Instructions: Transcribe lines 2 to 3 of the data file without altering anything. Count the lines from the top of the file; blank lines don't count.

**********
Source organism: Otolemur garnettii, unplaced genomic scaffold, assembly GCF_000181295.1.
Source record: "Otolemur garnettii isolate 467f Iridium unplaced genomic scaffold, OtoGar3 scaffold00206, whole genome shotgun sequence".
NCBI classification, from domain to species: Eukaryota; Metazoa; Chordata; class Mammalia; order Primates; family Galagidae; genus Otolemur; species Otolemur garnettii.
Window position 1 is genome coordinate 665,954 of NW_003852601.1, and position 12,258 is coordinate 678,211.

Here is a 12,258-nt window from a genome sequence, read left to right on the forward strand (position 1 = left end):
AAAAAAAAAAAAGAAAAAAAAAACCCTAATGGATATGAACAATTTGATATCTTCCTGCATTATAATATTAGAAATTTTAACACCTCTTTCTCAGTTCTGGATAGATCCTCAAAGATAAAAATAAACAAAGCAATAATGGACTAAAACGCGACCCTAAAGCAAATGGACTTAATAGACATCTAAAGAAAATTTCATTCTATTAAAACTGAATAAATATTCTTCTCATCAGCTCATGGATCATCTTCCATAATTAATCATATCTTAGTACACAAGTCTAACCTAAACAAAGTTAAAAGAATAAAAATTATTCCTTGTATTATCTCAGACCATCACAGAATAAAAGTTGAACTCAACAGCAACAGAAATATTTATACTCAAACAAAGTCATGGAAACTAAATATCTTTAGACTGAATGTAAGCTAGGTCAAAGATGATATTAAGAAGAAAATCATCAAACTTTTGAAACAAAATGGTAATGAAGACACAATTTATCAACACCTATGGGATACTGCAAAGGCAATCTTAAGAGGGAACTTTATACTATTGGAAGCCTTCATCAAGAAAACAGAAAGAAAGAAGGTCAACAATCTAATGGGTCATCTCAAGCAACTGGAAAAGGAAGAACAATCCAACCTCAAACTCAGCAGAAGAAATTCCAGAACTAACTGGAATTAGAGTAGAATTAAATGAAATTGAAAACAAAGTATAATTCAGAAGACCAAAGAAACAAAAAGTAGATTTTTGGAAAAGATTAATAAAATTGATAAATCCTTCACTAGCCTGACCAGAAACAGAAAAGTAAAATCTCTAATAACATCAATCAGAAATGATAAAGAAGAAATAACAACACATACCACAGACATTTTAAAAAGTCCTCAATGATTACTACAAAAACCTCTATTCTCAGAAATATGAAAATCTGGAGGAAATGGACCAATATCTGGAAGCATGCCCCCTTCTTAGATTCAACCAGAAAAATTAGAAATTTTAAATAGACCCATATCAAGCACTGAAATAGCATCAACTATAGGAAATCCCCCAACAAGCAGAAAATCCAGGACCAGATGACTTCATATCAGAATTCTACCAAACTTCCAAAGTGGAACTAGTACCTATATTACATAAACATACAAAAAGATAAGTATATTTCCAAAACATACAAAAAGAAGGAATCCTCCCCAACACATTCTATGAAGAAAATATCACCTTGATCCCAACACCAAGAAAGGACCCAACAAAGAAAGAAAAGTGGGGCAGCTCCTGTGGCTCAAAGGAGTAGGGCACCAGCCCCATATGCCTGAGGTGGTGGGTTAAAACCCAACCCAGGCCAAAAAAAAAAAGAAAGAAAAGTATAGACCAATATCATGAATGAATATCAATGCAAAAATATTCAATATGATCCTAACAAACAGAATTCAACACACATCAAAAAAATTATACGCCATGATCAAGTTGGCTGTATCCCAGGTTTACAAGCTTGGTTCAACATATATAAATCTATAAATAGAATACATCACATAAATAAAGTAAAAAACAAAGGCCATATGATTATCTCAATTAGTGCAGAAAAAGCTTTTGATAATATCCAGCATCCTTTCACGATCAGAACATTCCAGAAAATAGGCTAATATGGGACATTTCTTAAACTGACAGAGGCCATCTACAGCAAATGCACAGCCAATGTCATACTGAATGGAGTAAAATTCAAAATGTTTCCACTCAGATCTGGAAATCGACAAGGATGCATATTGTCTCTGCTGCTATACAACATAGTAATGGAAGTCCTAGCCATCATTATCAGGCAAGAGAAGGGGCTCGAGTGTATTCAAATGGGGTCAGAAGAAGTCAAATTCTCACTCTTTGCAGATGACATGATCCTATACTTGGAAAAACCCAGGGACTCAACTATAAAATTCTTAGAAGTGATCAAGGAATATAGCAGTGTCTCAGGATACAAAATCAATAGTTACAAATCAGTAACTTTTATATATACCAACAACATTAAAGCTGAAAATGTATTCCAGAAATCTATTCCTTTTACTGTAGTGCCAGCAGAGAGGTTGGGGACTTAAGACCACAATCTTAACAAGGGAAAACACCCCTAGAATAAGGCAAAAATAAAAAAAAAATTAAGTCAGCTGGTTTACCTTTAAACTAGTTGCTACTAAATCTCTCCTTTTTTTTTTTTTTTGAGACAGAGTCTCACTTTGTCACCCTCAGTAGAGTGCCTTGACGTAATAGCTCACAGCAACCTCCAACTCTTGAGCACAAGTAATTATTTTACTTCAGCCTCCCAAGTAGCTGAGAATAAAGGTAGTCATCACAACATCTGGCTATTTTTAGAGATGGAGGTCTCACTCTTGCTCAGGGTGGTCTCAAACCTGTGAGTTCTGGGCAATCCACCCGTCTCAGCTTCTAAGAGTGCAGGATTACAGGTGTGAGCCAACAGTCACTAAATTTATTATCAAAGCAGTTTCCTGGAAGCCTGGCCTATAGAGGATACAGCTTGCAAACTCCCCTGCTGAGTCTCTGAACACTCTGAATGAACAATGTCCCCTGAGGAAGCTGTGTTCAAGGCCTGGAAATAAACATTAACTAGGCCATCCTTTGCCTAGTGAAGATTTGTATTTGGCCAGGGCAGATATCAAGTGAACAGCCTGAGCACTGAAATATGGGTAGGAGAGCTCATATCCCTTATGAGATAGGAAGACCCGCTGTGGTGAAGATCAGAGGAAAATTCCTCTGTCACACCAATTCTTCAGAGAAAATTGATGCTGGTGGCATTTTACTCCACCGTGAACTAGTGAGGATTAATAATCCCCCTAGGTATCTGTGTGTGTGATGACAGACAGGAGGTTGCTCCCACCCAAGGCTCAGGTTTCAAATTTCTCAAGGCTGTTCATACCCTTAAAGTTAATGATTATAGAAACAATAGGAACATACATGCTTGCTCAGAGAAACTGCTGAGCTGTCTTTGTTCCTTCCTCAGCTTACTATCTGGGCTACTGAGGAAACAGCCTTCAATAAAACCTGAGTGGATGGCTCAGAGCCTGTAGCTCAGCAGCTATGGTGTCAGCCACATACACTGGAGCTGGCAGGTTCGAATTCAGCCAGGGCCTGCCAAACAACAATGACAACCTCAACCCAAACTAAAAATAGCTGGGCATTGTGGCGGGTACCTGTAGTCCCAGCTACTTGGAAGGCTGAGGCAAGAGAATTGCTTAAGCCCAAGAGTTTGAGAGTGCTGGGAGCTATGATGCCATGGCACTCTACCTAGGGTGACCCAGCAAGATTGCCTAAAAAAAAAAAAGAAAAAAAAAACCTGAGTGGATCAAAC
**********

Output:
Source record: "Otolemur garnettii isolate 467f Iridium unplaced genomic scaffold, OtoGar3 scaffold00206, whole genome shotgun sequence".
NCBI classification, from domain to species: Eukaryota; Metazoa; Chordata; class Mammalia; order Primates; family Galagidae; genus Otolemur; species Otolemur garnettii.